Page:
“This is street ra-dio, for unsung hero
Ridin in the Regal, tryin to stay legal
My daughter found Nemo, I found the new Primo
Yeah you know how we do, we do it for the people
From Inglewood to a single hood in Botswana
I see the ‘I’ in ‘We’ my nigga, yours is my drama
Standin in front of the judge with no honor
Barack stick, knight the people like Obama
The karma of the streets is needs and takes
Sometimes we find peace in beats and breaks
Put the bang in the back so the seats can shake
Rebel Cadillac music for the people’s sake
Artistically speaking there’s little left for Lonnie Rashid Lynn, Jr. to prove. 15 years ago he broke into The Source’s “Unsigned Hype” column, back when both the column and the magazine still meant something. A hip-hop career soon flourished, and as the rapper shorted his nom de plume from Common Sense to Common, a remarkably uncommon thing occured – the underground Chicago rapper became critically acclaimed while simultaneously garnering a larger mainstream following. Com was at times uncomfortable with his newfound audience of “coffeeshop chicks and white dudes” but overall seems to have settled into the idea that people from all walks of life connect to his smooth voice and well thought out lyrics.
It’s those people he addresses both in the opening quotation and throughout his new album “Finding Forever,” where Kanye West plays the part of DJ Premier while Com plays the role of Mahatma Gandhi. It’s not easy to be an icon of progressive music and not get caught up in your own self-importance, but Common manages to display both humility and self-confidence without either one being contradictory. Undoubtedly the smooth influence of Kanye throughout the album helps Com keep his focus, allowing the two to smoothly “Start the Show” while Com accurately describes himself as a “synonym for fresh” where “truth is the emblem.” The diversity of topic matter and sound is remarkable. The duo easily dive into songs like “Drivin’ Me Wild” filled with sly references to a love crazy “like the astronaut lady,” the kind of love KRS-One rapped so eloquently about years ago in “Love’s Gonna Get’Cha (Material Love).” Elsewhere the duo manifests itself more directly in “Southside” when Kanye steps from behind the board make a welcome vocal appearance, as the two flow to excerpts of Don Covay’s “If There’s a Will There’s a Way.” Kanye speaks for both when he declares himself “the future of the Chi” with no hubris.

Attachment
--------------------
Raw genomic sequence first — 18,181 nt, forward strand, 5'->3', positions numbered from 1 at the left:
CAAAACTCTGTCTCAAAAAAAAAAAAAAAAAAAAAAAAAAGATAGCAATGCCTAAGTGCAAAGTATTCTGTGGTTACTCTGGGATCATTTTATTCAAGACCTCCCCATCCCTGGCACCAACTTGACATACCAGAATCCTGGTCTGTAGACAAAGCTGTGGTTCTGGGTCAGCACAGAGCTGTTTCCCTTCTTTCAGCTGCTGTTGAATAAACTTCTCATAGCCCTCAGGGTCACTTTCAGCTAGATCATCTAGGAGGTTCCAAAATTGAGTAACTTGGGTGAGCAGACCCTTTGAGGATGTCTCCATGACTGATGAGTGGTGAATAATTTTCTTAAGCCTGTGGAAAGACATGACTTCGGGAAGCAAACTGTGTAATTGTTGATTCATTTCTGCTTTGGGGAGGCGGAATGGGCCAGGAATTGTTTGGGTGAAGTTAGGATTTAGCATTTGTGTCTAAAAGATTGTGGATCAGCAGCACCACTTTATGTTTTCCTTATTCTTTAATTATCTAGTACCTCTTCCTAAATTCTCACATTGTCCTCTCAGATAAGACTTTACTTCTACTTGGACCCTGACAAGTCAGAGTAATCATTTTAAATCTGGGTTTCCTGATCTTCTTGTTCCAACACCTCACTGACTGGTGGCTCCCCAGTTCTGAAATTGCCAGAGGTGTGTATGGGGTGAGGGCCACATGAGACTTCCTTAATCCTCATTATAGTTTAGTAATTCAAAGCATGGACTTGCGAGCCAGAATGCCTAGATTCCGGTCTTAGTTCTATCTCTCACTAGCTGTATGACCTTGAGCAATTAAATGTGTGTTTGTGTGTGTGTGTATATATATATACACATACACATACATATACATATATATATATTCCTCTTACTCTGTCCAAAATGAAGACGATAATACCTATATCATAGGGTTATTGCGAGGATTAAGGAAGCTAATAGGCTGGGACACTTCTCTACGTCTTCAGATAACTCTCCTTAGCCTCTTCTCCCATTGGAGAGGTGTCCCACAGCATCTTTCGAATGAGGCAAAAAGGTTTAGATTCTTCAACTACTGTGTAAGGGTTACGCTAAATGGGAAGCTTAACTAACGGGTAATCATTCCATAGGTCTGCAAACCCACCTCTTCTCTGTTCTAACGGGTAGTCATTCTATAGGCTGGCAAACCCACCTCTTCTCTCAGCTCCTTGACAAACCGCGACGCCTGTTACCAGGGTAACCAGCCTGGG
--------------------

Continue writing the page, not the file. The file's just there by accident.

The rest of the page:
It’s not often that hip-hop albums feel too short, but at only 12 tracks in length “Finding Forever” ends far too quickly. The bouncing boom bap and hype hip-hop samples scratched into “The Game” are a throwback to early 1990’s rap in the best possible way. “Break My Heart” is soft and soul-stirring without being in any way cornball or trite, the kind of rap Com can express that few other rappers have the moxie to attempt. Even the non-Kanye tracks are pleasant surprises, pulling pearls from oysters seeded with pure hip-hop grit. Black Eyed Peas’ will.i.am rocks a swinging Bob James sample that hasn’t been played out to death for “I Want You,” Devo Springsteen laces Nina Simone into a theme for Common to explain why he’s “Misunderstood” and the late great J Dilla teams with D’Angelo to bring out “So Far to Go.” Through it all there’s Common rapping time and again – soft-spoken but hard-hitting, eloquent without being esoteric. “So Far to Go” embodies everything great about Common – his witty delivery, smooth flow, loquacious lyrics and perfect sense of timing – but then the same could be said for virtually any track on “Finding Forever.” While having nothing to prove at this point in his career, long since having had the doors of both Hollywood and the music industry opened wide for him to stroll through, Common still finds his inspiration in everyday life and proves that he’s as relevant as ever if not moreso. “Finding Forever” is the album one should play for people who say they don’t like rap music – he will undoubtedly prove them wrong.